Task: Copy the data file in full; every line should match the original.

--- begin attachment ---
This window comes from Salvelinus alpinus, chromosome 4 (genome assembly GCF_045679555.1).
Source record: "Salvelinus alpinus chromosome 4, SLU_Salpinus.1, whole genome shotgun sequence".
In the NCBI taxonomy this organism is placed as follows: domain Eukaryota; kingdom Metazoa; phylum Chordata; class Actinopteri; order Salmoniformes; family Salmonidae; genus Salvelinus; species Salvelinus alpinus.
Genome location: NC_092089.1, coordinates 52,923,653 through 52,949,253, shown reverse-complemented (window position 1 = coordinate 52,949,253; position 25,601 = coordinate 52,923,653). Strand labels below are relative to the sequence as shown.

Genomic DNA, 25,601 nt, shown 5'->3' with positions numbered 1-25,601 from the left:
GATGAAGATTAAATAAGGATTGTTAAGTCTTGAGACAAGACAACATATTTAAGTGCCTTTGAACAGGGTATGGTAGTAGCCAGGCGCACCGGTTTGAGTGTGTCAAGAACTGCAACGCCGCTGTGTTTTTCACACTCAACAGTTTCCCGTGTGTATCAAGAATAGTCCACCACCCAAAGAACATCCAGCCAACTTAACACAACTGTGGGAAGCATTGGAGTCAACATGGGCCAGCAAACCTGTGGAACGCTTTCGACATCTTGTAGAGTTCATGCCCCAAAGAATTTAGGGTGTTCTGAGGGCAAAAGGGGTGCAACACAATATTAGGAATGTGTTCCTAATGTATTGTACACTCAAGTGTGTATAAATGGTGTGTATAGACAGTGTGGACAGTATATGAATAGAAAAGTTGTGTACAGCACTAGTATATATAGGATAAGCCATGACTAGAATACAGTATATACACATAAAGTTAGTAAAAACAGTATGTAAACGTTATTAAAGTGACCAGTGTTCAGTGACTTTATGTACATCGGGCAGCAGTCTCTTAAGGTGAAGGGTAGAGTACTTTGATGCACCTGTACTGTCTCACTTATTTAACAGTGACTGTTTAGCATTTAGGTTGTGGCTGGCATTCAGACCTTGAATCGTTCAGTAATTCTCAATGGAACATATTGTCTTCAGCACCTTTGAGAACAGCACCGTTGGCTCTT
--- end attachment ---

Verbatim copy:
This window comes from Salvelinus alpinus, chromosome 4 (genome assembly GCF_045679555.1).
Source record: "Salvelinus alpinus chromosome 4, SLU_Salpinus.1, whole genome shotgun sequence".
In the NCBI taxonomy this organism is placed as follows: domain Eukaryota; kingdom Metazoa; phylum Chordata; class Actinopteri; order Salmoniformes; family Salmonidae; genus Salvelinus; species Salvelinus alpinus.
Genome location: NC_092089.1, coordinates 52,923,653 through 52,949,253, shown reverse-complemented (window position 1 = coordinate 52,949,253; position 25,601 = coordinate 52,923,653). Strand labels below are relative to the sequence as shown.

Genomic DNA, 25,601 nt, shown 5'->3' with positions numbered 1-25,601 from the left:
GATGAAGATTAAATAAGGATTGTTAAGTCTTGAGACAAGACAACATATTTAAGTGCCTTTGAACAGGGTATGGTAGTAGCCAGGCGCACCGGTTTGAGTGTGTCAAGAACTGCAACGCCGCTGTGTTTTTCACACTCAACAGTTTCCCGTGTGTATCAAGAATAGTCCACCACCCAAAGAACATCCAGCCAACTTAACACAACTGTGGGAAGCATTGGAGTCAACATGGGCCAGCAAACCTGTGGAACGCTTTCGACATCTTGTAGAGTTCATGCCCCAAAGAATTTAGGGTGTTCTGAGGGCAAAAGGGGTGCAACACAATATTAGGAATGTGTTCCTAATGTATTGTACACTCAAGTGTGTATAAATGGTGTGTATAGACAGTGTGGACAGTATATGAATAGAAAAGTTGTGTACAGCACTAGTATATATAGGATAAGCCATGACTAGAATACAGTATATACACATAAAGTTAGTAAAAACAGTATGTAAACGTTATTAAAGTGACCAGTGTTCAGTGACTTTATGTACATCGGGCAGCAGTCTCTTAAGGTGAAGGGTAGAGTACTTTGATGCACCTGTACTGTCTCACTTATTTAACAGTGACTGTTTAGCATTTAGGTTGTGGCTGGCATTCAGACCTTGAATCGTTCAGTAATTCTCAATGGAACATATTGTCTTCAGCACCTTTGAGAACAGCACCGTTGGCTCTT